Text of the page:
Random Rants, Social Justice

You do what you can…

A few months ago I watched a convicting show about Walmart on Frontline that caused me to not want to shop there anymore. I also saw one about the credit card industry that I found quite disturbing. (Thanks to Zach for the recommendations.)

Unfortunately, not very long after I viewed this shows, I once again found myself in a tight spot financially where I couldn’t afford to shop anywhere but Wal*Mart!

Bill Power, lead singer for Blenderhead, wrote a forward for Simplicity, and after I read the book, I looked him up online, and found his blog at iambillpower.org. Soon I started checking out some of the links on his website, including Adbusters and Behind the Label.

So lately I’ve been thinking a lot about these two interwoven issues of corporate domination and the related sweatshops which increase their profit margins.

Something that’s a little disturbing is the fact that so many punks wear Dickies and Converse Chuck Taylor All-Stars because of their non-mainstream, all-American, enduring qualities, but Converse was bought out by Nike (like the biggest sweatshop offender in the world) in 2003, and Dickies has also moved their factories overseas where U.S. labor unions cannot guarantee living wages. Oh, and Vans (as in the Warped Tour) uses sweatshops as well.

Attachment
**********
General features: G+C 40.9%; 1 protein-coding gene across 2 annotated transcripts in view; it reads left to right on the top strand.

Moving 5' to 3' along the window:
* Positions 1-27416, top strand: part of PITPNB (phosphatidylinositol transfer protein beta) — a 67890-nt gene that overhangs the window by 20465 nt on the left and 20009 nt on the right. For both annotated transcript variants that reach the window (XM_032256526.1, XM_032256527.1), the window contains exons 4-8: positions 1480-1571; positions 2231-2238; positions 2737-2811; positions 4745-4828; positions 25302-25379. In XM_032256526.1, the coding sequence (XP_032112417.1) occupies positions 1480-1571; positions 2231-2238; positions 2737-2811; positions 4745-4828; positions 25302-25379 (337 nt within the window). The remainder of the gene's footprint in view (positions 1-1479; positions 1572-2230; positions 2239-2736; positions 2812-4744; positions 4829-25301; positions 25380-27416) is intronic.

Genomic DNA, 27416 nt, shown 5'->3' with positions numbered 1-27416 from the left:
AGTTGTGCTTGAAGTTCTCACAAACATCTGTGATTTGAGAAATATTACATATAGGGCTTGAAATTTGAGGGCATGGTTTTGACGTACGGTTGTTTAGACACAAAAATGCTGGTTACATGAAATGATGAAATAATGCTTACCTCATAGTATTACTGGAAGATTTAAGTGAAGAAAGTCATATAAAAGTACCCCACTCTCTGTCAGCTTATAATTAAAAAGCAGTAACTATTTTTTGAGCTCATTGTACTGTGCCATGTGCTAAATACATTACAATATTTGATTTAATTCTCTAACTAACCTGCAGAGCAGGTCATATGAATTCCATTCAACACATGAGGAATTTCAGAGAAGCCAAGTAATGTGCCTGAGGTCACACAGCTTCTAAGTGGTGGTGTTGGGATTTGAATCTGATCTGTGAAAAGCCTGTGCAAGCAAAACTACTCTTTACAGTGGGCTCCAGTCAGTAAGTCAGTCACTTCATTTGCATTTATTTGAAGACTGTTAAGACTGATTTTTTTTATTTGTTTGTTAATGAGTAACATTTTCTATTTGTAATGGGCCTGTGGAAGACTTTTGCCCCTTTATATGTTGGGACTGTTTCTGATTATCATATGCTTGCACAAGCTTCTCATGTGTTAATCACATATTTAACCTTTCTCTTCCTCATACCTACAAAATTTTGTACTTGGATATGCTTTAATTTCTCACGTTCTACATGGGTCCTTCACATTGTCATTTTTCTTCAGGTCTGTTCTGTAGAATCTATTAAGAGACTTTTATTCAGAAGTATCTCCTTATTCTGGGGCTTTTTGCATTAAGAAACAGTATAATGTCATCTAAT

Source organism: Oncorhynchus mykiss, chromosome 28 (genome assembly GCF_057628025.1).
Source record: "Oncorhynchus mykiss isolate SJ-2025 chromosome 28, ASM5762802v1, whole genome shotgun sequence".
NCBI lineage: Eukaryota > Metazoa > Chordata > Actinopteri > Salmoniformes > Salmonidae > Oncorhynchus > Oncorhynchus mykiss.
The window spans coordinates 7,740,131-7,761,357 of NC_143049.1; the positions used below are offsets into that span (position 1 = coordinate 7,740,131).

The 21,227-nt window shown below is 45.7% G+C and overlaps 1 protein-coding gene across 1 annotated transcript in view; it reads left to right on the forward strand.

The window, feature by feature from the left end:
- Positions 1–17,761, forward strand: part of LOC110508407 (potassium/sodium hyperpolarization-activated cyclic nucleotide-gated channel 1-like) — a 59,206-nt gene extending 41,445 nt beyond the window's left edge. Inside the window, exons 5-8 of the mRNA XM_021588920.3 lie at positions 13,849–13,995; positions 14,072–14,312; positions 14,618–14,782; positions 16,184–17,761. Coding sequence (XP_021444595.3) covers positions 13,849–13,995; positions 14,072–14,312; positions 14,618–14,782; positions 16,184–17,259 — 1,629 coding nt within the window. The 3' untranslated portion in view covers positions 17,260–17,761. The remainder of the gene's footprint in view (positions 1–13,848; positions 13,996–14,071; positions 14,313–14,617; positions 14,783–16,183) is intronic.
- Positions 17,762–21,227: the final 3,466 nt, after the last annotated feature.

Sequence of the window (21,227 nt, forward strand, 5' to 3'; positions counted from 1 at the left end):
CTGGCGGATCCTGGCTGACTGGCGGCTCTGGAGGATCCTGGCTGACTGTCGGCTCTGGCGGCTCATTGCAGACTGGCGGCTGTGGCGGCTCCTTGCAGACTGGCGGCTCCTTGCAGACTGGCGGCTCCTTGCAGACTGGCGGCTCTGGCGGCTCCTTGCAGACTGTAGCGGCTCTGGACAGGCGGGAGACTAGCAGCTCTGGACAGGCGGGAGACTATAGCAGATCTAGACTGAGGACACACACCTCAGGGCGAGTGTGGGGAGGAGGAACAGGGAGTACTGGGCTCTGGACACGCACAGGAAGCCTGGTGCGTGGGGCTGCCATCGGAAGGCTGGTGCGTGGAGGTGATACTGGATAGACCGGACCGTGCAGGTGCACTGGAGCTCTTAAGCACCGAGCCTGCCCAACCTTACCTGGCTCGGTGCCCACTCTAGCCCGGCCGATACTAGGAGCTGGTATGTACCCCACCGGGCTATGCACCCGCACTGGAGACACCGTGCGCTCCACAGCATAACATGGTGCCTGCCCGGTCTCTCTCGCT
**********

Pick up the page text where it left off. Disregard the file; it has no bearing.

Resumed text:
This transcript of a Salvadoran worker’s rights meeting is what did it for me. After reading this, I no longer have any doubts as to whether Dickies’ Central American plants are sweatshops or not.

I’d almost rather spend money on clothes that are made in countries like Nicaragua, Haiti, Mexico, China, etc., in order to support people there who could really use our money. But if they’re only making 30 cents an hour, than I’m investing in a self-perpetuating system and practically condoning slavery!

Now, don’t get me wrong–I am a Republican. But I am a Christian first, and the Bible is very clear about how we need to do all we can to not be a part of the world system.

The coolest thing about the Adbusters Blackspot campaignis that it’s radical, yet not radical at the same time. Instead of throwing out your whole entire wardrobe, you can just alter your current branded clothing to make your anti-corporation statement. Just draw a black spot over the logos with a black marker!

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